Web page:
In an Australian first, researchers at the University of Wollongong (UOW) have designed and built a customized 3D bioprinter that promises to revolutionize treatment for people with Type 1 Diabetes. The printer will be capable of delivering insulin-producing islet cells from a protective bioink into a printed scaffold suitable for transplant.
The Pancreatic Islet Cell Transplantation (PICT) 3D Printer was officially handed over to South Australian Minister for Health Peter Malinauskas for use at the Royal Adelaide Hospital (RAH) today (Wed 6 December 2017) by ARC Centre of Excellence for Electromaterials Science (ACES) Executive Director and ANFF Materials Director, Professor Gordon Wallace.
The RAH is the first hospital in Australia to receive this cutting edge biomedical printing device, developed by researchers from ACES and ANFF Materials, headquartered at UOW. The PICT Printer will be developed further with funding from an Australian Research Council’s Linkage, Infrastructure, Equipment and Facilities (LIEF) grant.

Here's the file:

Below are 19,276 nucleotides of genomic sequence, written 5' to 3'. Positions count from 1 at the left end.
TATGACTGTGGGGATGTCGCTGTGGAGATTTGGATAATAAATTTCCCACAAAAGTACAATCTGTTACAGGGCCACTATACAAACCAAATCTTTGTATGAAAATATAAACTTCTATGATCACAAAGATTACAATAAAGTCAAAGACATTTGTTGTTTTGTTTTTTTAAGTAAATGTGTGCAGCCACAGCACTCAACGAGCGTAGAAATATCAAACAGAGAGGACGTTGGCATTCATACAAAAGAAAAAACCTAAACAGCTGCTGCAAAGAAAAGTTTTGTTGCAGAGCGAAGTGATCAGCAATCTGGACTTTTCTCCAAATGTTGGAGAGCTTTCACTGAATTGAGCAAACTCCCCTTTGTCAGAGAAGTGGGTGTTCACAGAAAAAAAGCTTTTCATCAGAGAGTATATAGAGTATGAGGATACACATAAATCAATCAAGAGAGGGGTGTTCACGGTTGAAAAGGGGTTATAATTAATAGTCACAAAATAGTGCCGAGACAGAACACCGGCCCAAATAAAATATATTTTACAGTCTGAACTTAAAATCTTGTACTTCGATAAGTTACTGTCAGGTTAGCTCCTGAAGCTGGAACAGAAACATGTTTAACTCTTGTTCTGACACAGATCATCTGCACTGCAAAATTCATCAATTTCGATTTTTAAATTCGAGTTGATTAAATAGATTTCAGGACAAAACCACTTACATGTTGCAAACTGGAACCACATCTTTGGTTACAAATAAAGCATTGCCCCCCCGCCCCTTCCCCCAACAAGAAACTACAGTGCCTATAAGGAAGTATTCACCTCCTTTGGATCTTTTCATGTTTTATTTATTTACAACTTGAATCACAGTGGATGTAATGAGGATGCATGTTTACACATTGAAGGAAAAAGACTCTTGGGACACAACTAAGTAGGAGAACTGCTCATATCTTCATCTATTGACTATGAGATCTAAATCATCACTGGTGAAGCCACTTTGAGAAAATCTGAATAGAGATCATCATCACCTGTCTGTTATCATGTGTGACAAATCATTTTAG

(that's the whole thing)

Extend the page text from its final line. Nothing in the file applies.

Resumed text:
Professor Wallace said the development and hand over of the PICT Printer marked a new era in manufacturing as ACES researchers continue to expand their clinical connections and explore new opportunities for customised 3D bioprinters and bioink formulations.
“ACES at the University of Wollongong has built a collaborative clinical research network that enables us to tackle big clinical challenges and deliver practical solutions using 3D bioprinting,” Professor Wallace said. “In collaboration with Professor Toby Coates’ team at Royal Adelaide Hospital, we plan to improve the effectiveness of islet cell transplants by encapsulating donated islet cells in a 3D printed structure, to protect them during and after transplantation.”
Currently only the most severe cases of Type 1 Diabetes can be treated with islet cell transplantation from human donors. These donor islet cells restore the diabetes sufferer’s ability to produce insulin and regulate their blood sugar levels. The printed transplant material has the potential to reduce the likelihood of rejection as a patient’s own cells could be used. Also, because multiple cell types can be printed in the same run, endothelial cells – essential for installing blood flow to the grafted islet cells – can be implanted, improving islet cell survival.
RAH Director of Kidney and Islet Transplantation, Professor Toby Coates said being at the forefront of research gave hope to those living with Diabetes.
“The PICT Printer will allow us to make customised organs, mixing donor with recipient cells in a unique 3 Dimensional way to provide completely new composite “organoids” for experimental transplantation,” Professor Coates said.